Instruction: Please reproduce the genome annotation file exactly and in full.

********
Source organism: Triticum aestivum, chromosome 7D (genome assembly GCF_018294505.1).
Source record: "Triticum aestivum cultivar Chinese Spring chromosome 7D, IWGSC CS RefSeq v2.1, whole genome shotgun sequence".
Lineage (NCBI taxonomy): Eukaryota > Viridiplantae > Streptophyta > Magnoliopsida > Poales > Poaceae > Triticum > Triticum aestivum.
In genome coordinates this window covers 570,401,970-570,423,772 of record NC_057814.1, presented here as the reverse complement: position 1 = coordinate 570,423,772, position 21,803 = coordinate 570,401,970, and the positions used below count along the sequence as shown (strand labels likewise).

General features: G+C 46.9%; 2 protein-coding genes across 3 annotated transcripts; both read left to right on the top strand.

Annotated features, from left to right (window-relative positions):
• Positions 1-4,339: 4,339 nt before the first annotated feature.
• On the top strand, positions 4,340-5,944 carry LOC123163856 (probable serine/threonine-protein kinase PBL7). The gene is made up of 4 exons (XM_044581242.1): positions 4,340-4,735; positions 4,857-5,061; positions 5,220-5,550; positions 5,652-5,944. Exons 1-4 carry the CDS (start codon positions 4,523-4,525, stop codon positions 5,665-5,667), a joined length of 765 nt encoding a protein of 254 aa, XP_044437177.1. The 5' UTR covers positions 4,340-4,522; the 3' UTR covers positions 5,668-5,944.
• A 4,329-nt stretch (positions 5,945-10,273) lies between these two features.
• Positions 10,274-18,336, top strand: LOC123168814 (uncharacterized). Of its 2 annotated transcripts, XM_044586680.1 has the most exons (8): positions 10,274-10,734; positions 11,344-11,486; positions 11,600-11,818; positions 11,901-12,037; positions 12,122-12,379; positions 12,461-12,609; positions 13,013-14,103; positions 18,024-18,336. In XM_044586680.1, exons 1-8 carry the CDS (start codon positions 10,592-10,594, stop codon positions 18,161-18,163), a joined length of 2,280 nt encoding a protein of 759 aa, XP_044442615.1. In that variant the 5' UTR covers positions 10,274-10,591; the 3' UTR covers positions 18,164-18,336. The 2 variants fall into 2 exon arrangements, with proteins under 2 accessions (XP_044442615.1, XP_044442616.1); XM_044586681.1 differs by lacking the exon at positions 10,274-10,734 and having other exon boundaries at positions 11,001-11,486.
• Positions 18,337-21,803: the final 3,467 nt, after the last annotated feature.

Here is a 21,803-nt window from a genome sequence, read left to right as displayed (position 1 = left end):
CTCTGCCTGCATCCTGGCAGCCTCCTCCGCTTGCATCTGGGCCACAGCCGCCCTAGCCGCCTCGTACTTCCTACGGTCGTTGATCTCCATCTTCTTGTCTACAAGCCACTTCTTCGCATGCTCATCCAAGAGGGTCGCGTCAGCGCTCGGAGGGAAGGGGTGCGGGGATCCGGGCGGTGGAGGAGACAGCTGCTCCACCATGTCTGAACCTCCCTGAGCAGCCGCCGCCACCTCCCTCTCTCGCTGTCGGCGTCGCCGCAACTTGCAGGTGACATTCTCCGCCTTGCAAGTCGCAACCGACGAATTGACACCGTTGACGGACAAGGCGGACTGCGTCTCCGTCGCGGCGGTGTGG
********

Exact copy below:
Source organism: Triticum aestivum, chromosome 7D (genome assembly GCF_018294505.1).
Source record: "Triticum aestivum cultivar Chinese Spring chromosome 7D, IWGSC CS RefSeq v2.1, whole genome shotgun sequence".
Lineage (NCBI taxonomy): Eukaryota > Viridiplantae > Streptophyta > Magnoliopsida > Poales > Poaceae > Triticum > Triticum aestivum.
In genome coordinates this window covers 570,401,970-570,423,772 of record NC_057814.1, presented here as the reverse complement: position 1 = coordinate 570,423,772, position 21,803 = coordinate 570,401,970, and the positions used below count along the sequence as shown (strand labels likewise).

General features: G+C 46.9%; 2 protein-coding genes across 3 annotated transcripts; both read left to right on the top strand.

Annotated features, from left to right (window-relative positions):
• Positions 1-4,339: 4,339 nt before the first annotated feature.
• On the top strand, positions 4,340-5,944 carry LOC123163856 (probable serine/threonine-protein kinase PBL7). The gene is made up of 4 exons (XM_044581242.1): positions 4,340-4,735; positions 4,857-5,061; positions 5,220-5,550; positions 5,652-5,944. Exons 1-4 carry the CDS (start codon positions 4,523-4,525, stop codon positions 5,665-5,667), a joined length of 765 nt encoding a protein of 254 aa, XP_044437177.1. The 5' UTR covers positions 4,340-4,522; the 3' UTR covers positions 5,668-5,944.
• A 4,329-nt stretch (positions 5,945-10,273) lies between these two features.
• Positions 10,274-18,336, top strand: LOC123168814 (uncharacterized). Of its 2 annotated transcripts, XM_044586680.1 has the most exons (8): positions 10,274-10,734; positions 11,344-11,486; positions 11,600-11,818; positions 11,901-12,037; positions 12,122-12,379; positions 12,461-12,609; positions 13,013-14,103; positions 18,024-18,336. In XM_044586680.1, exons 1-8 carry the CDS (start codon positions 10,592-10,594, stop codon positions 18,161-18,163), a joined length of 2,280 nt encoding a protein of 759 aa, XP_044442615.1. In that variant the 5' UTR covers positions 10,274-10,591; the 3' UTR covers positions 18,164-18,336. The 2 variants fall into 2 exon arrangements, with proteins under 2 accessions (XP_044442615.1, XP_044442616.1); XM_044586681.1 differs by lacking the exon at positions 10,274-10,734 and having other exon boundaries at positions 11,001-11,486.
• Positions 18,337-21,803: the final 3,467 nt, after the last annotated feature.

Here is a 21,803-nt window from a genome sequence, read left to right as displayed (position 1 = left end):
CTCTGCCTGCATCCTGGCAGCCTCCTCCGCTTGCATCTGGGCCACAGCCGCCCTAGCCGCCTCGTACTTCCTACGGTCGTTGATCTCCATCTTCTTGTCTACAAGCCACTTCTTCGCATGCTCATCCAAGAGGGTCGCGTCAGCGCTCGGAGGGAAGGGGTGCGGGGATCCGGGCGGTGGAGGAGACAGCTGCTCCACCATGTCTGAACCTCCCTGAGCAGCCGCCGCCACCTCCCTCTCTCGCTGTCGGCGTCGCCGCAACTTGCAGGTGACATTCTCCGCCTTGCAAGTCGCAACCGACGAATTGACACCGTTGACGGACAAGGCGGACTGCGTCTCCGTCGCGGCGGTGTGG